Another very blessed fruit of spiritual life in the soul is, secret devotion. The man never prayed before; he went sometimes to a place of worship — but he did not care much about it. Now, you see that he tries to get alone for private prayer as often as he can.
What is the Lord's estimate of these tender grapes? What does He think of . . .
that sorrow for sin,
that little faith,
that humble trust in His atoning sacrifice,
that earnest attempt to live a changed life,
that weariness of frivolity,
that private prayer and study of the Scriptures,
that eager desire for more grace,
and that childlike love?
What does the Lord think of all this?
Well, first, He thinks so much of it that He calls His Church to come and look at it. Look at the verses that precede our text: "My beloved spoke and said to me: Arise, my darling, my beautiful one, and come with me. See! The winter is past; the rains are over and gone. Flowers appear on the earth; the season of singing has come, the cooing of doves is heard in our land. The fig tree forms its early fruit; the vines with the tender grapes spread their fragrance."
Then He says, "The vines with the tender grapes spread their fragrance." Of what do they smell?
Well, they smell of sincerity. You say, "That young man does not know much, but he is very sincere." How many do I see, who come to make a confession of their faith in Christ, who do not know this doctrine, or have not had that experience — but they are very sincere! I can tell that they are genuine by the way they speak; they often make such dreadful blunders, theologically, that I know they have not learned it by rote, as they might get up a lesson. They talk straight out of their loving but ignorant hearts, and I like that they should do so, for it shows how true they are in what they say; and our Lord Jesus always loves sincerity.
There is no smell so hateful as the smell of hypocrisy; a religious experience that is made to order, religious talk such as some indulge in, which is all cant — is a stench in the nostrils of God. The Lord save us from it! But these vines with the tender grapes give forth the sweet fragrance of sincerity.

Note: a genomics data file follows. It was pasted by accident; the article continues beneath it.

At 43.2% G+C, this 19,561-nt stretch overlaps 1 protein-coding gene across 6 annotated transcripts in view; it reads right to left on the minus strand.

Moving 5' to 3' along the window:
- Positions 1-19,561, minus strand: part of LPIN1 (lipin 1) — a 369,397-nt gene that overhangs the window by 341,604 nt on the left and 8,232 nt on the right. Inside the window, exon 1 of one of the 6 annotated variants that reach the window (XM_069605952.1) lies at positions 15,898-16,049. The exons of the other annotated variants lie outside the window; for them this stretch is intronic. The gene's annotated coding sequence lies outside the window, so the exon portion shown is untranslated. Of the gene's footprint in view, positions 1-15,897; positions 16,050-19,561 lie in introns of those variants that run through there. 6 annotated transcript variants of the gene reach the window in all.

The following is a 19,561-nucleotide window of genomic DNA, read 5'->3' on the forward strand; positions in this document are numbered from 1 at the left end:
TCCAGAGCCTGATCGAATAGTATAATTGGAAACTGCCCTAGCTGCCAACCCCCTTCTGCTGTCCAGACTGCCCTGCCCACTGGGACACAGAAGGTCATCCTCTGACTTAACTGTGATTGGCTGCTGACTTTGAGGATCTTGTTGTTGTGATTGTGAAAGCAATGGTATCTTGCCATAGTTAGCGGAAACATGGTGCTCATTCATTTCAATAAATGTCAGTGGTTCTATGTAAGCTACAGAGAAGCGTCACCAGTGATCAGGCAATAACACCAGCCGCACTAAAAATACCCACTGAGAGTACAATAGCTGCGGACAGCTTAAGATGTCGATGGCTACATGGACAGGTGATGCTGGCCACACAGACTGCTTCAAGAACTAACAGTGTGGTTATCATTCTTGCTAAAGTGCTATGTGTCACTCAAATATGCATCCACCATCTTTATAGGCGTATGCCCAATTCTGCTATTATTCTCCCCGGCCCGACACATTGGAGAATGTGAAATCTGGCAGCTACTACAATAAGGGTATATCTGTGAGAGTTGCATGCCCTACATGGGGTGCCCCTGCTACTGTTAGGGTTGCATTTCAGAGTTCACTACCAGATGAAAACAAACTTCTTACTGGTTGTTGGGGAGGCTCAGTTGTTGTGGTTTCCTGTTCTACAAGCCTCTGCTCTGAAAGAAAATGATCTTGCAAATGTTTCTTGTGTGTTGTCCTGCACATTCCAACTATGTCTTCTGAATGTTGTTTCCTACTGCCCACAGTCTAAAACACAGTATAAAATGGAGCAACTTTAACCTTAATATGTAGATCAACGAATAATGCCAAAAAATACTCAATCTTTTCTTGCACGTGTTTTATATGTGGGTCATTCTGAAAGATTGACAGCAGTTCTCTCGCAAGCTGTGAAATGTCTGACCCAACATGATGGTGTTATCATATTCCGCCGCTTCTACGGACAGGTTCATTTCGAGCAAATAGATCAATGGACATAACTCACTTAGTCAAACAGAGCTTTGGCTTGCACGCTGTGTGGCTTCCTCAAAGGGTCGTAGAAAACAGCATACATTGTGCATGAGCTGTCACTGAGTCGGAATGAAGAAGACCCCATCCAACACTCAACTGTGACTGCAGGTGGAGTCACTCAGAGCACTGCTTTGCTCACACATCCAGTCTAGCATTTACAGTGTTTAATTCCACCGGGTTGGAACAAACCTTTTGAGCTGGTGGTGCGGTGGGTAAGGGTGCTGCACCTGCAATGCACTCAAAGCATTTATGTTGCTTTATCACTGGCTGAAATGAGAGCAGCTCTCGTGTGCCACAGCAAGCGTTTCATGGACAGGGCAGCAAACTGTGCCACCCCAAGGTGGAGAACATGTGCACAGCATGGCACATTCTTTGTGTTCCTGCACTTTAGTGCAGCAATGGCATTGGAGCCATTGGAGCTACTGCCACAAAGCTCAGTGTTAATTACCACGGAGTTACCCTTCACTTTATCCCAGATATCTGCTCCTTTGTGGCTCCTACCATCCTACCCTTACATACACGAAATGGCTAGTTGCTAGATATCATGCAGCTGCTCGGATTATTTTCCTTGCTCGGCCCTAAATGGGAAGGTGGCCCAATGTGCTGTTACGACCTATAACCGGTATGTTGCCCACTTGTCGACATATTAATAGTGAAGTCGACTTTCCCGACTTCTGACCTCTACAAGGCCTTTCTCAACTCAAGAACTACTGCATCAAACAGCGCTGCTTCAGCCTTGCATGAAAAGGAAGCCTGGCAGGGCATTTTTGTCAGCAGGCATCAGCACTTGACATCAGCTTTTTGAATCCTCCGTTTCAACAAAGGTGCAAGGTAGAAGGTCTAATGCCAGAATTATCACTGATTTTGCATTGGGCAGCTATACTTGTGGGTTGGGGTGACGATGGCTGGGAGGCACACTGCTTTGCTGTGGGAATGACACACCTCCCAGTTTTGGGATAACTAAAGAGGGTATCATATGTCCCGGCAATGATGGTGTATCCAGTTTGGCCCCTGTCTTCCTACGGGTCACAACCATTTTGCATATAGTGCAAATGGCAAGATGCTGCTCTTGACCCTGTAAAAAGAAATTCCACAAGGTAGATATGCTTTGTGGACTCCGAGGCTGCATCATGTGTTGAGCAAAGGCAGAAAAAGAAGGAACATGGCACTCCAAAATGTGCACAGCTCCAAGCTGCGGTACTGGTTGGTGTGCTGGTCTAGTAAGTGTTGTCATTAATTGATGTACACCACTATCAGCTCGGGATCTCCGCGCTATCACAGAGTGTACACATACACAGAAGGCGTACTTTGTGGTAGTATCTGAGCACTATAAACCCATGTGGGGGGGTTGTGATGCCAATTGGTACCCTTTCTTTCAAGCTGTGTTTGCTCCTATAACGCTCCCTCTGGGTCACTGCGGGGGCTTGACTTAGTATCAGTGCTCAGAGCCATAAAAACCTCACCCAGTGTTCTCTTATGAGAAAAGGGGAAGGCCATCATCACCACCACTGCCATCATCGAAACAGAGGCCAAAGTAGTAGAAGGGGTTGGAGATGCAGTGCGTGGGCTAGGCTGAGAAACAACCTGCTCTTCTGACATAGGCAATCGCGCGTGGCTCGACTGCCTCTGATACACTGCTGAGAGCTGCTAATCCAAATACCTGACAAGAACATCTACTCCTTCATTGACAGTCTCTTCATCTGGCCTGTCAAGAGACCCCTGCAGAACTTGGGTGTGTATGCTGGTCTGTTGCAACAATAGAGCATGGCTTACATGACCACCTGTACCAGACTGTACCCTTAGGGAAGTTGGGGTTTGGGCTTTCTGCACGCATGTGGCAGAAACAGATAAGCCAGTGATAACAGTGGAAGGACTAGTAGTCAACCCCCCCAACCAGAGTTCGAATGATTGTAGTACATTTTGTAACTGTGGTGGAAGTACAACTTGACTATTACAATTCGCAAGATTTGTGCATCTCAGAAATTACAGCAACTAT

Next, there is about these young believers a sweet fragrance of heartiness. Oh, how hearty they generally are, how earnest, how lively! By-and-by, some of the older folks talk about the things of God as if they were worn threadbare, and there was nothing of special interest in them; but it is not so with these new-born souls, everything is bright and fresh, they are lively, and full of earnestness, and Jesus loves that kind of spirit.
There is sure to be also about these young Christians the sweet fragrance of zeal; and, whatever may be said against zeal, I will take up the cudgels for it as long as I live. In the work of God, we cannot do without fire. When I see our young men and young women full of zeal for God's glory, I say, "God bless them! Let them go ahead." Some of the old folk want to put a bit in the mouths of these fiery young steeds, and to hold them in; but I trust that I shall ever be on their side, and say, "No, let them go as fast as they like. If they have zeal without knowledge, it is a deal better than having knowledge without zeal; only wait a bit, and they will get all the knowledge they need."
These young believers have another sweet fragrance — they are teachable, ready to learn, willing to be taught from the Scriptures and from those whose instructions God blesses to their souls.
There is also another delicious fragrance about them, and that is, they are generally very joyful. While they are singing, some dear old brother, who has known the Lord for fifty years, is groaning; what is the matter with the good man? I wish that he could catch the sweet contagion of the early joy of those who have just found the Savior. There is something delightful in all joy when it is joy in the Lord, but there is a special brightness about the delight of those who are newly-converted.
Some people seem to think that none but advanced Christians are worth looking after, but our Lord is not of that opinion. "Oh, it was only a lot of girls that joined the church," said somebody. "A lot of girls?" That is not the way that our Lord Jesus Christ speaks about His children. He calls them King's daughters — and let them be called so.
"They were only a pack of boys and young men." Yes, but they are the material of which old men are made; and boys and young men, after all, are of much account in the Master's esteem. May we always have many such.